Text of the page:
If you're pregnant, your addiction specialist or obstetrician may mention neonatal abstinence syndrome (NAS) or neonatal opioid withdrawal syndrome (NOWS). Both of these terms refer to the effects your baby could experience after delivery related to opioid exposure during pregnancy. It's important to understand what signs and symptoms to look for and what to do about them.
What Is NAS/NOWS?
NAS and NOWS describe a cluster of symptoms that infants may develop within their first 24 to 48 hours of life if their mothers were using opioids before delivery. They may happen even if the mother uses opioids prescribed by a doctor, including for the treatment for opioid use disorder (OSD).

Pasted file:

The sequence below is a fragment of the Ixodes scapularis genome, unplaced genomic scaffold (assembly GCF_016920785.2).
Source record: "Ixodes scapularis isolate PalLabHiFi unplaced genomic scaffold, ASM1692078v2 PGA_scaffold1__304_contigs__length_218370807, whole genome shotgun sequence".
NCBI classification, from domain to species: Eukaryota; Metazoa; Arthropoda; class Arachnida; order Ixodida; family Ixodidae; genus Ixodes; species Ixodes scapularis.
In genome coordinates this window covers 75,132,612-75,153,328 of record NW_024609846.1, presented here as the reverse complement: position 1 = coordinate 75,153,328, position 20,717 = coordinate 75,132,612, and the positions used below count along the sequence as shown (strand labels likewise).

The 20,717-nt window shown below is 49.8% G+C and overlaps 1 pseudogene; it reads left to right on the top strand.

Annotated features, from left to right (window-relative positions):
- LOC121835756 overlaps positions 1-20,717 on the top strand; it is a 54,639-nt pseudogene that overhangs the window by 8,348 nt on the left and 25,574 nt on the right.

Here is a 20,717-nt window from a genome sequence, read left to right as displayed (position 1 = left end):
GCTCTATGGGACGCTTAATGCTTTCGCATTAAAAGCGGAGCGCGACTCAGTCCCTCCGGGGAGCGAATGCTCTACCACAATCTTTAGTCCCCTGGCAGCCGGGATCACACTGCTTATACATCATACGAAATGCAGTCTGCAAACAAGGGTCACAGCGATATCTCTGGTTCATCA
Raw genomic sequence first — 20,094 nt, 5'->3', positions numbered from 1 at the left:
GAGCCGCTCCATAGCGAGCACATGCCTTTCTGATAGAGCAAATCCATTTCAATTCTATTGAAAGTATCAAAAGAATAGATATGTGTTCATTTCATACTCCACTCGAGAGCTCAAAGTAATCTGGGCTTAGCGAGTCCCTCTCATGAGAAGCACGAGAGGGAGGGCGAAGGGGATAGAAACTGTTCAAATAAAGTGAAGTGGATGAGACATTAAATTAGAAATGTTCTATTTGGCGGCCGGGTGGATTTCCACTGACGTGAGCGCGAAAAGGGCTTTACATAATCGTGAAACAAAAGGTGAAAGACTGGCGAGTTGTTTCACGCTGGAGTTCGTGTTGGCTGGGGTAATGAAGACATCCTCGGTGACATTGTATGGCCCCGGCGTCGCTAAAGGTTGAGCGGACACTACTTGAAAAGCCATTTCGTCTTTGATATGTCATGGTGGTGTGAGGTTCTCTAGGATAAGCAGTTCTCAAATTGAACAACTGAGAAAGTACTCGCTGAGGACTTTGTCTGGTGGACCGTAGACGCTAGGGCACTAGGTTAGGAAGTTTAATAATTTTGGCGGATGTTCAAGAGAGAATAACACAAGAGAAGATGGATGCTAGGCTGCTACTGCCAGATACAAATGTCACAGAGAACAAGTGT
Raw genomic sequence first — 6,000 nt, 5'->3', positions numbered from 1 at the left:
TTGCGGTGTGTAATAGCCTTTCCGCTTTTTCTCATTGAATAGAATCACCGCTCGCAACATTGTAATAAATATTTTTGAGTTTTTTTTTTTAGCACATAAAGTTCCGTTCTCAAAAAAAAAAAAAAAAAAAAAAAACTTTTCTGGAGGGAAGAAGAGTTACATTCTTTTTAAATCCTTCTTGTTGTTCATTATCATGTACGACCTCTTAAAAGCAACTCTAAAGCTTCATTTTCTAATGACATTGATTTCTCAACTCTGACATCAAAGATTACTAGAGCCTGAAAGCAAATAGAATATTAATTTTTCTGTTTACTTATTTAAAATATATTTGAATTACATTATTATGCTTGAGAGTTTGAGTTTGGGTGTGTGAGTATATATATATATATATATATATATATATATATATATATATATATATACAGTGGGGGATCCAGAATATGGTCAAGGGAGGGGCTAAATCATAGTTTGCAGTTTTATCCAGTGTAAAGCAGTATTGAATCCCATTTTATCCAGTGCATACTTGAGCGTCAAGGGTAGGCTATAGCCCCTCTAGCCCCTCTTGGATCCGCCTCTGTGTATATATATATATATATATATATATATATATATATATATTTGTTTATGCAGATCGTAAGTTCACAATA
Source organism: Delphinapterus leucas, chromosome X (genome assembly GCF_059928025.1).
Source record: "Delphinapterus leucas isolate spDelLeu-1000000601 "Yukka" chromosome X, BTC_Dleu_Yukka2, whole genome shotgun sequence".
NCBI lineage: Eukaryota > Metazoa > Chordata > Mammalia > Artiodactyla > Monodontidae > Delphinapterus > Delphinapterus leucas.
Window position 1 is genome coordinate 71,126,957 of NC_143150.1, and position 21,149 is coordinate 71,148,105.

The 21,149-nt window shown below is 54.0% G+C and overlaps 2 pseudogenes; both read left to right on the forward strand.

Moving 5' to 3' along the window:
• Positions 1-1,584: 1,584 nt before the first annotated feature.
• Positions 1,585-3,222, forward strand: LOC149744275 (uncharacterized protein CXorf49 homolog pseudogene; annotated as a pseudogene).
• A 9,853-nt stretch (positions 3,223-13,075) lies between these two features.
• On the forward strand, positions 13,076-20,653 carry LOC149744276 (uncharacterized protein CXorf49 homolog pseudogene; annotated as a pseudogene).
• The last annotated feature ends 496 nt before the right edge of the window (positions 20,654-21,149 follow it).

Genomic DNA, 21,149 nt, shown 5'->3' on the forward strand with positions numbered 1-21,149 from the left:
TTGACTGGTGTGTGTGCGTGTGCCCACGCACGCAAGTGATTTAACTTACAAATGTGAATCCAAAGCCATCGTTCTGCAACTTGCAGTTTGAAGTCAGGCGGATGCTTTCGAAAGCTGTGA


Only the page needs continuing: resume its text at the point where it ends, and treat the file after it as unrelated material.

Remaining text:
Medication for opioid use disorder (MOUD) may include drugs such as buprenorphine and methadone. While these are effective for treatment, they do pose some risks.
Not every mother who uses opioids during pregnancy will have a baby who has symptoms of NAS/NOWS. And not every baby with signs of NAS/NOWS will need enhanced care.
For some babies, comfort care measures, including skin-to-skin contact and breastfeeding, can go a long way in managing symptoms and may reduce the need for more involved treatment. The treatment plan is something you and your care team will need to evaluate and decide together. If you notice symptoms, talk with your care team about what to do next.
In more severe cases, babies may need additional monitoring and require medication to help ease symptoms, including small doses of morphine. It's crucial to work with a doctor to give any necessary prescriptions safely.